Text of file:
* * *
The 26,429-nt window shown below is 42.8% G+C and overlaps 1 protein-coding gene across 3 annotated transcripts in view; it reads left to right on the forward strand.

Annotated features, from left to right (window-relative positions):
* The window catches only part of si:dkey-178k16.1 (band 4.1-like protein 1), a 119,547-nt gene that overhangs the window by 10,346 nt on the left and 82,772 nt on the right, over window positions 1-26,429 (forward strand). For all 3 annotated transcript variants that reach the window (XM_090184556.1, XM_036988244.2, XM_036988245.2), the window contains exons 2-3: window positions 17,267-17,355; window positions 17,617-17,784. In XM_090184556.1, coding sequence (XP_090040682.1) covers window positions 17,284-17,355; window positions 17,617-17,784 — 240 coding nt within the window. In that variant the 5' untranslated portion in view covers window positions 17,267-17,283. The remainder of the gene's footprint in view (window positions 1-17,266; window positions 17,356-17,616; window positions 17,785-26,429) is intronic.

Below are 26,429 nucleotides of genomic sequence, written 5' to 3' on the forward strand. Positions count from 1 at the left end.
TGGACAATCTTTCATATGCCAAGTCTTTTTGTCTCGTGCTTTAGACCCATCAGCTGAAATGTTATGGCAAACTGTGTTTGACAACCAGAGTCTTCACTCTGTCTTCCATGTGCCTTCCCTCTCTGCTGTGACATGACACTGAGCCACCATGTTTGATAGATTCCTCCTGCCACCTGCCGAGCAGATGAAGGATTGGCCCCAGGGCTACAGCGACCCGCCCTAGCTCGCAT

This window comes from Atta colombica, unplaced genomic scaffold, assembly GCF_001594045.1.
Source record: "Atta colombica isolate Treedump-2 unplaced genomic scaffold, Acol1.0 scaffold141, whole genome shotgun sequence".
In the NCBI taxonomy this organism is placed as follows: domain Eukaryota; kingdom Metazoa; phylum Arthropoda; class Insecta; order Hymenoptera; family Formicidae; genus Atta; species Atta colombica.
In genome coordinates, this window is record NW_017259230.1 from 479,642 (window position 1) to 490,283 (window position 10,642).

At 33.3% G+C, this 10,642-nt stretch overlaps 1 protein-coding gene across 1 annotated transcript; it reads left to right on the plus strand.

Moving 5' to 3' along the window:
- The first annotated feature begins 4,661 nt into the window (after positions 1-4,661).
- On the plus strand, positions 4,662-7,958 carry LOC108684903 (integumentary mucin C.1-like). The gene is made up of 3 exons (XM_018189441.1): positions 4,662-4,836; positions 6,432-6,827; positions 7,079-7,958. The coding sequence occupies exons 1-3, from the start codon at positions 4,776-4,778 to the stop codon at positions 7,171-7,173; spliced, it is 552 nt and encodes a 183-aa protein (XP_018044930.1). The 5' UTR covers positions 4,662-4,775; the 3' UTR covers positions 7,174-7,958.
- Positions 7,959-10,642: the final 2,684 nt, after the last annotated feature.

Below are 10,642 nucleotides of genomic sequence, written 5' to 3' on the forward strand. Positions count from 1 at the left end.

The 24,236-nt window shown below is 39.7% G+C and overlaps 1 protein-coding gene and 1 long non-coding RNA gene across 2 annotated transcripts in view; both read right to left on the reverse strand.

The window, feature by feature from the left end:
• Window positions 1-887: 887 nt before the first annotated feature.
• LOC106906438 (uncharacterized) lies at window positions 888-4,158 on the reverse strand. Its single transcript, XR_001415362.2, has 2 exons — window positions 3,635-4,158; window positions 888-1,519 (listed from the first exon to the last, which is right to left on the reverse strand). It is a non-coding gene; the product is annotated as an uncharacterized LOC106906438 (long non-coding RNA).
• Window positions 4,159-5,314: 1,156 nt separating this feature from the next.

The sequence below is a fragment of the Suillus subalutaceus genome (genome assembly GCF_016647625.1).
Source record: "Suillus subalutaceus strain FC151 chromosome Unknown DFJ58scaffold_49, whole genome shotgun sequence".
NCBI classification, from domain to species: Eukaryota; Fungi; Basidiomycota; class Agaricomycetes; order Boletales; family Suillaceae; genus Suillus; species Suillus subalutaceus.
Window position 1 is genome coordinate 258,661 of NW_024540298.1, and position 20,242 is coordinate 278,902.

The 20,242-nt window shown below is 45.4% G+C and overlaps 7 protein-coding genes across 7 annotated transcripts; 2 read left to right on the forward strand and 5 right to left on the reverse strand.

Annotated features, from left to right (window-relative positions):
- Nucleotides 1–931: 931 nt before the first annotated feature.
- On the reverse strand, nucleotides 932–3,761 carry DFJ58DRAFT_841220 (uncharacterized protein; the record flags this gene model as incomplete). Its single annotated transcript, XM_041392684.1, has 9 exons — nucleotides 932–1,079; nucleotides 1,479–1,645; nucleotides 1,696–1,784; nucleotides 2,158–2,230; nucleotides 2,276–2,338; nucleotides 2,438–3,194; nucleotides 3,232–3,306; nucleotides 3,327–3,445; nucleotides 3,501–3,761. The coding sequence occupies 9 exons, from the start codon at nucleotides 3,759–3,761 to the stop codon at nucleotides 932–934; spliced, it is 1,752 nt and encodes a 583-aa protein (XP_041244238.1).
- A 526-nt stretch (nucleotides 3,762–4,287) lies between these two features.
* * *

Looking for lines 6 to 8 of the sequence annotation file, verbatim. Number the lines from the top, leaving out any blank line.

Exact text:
This window comes from Atta colombica, unplaced genomic scaffold, assembly GCF_001594045.1.
Source record: "Atta colombica isolate Treedump-2 unplaced genomic scaffold, Acol1.0 scaffold141, whole genome shotgun sequence".
In the NCBI taxonomy this organism is placed as follows: domain Eukaryota; kingdom Metazoa; phylum Arthropoda; class Insecta; order Hymenoptera; family Formicidae; genus Atta; species Atta colombica.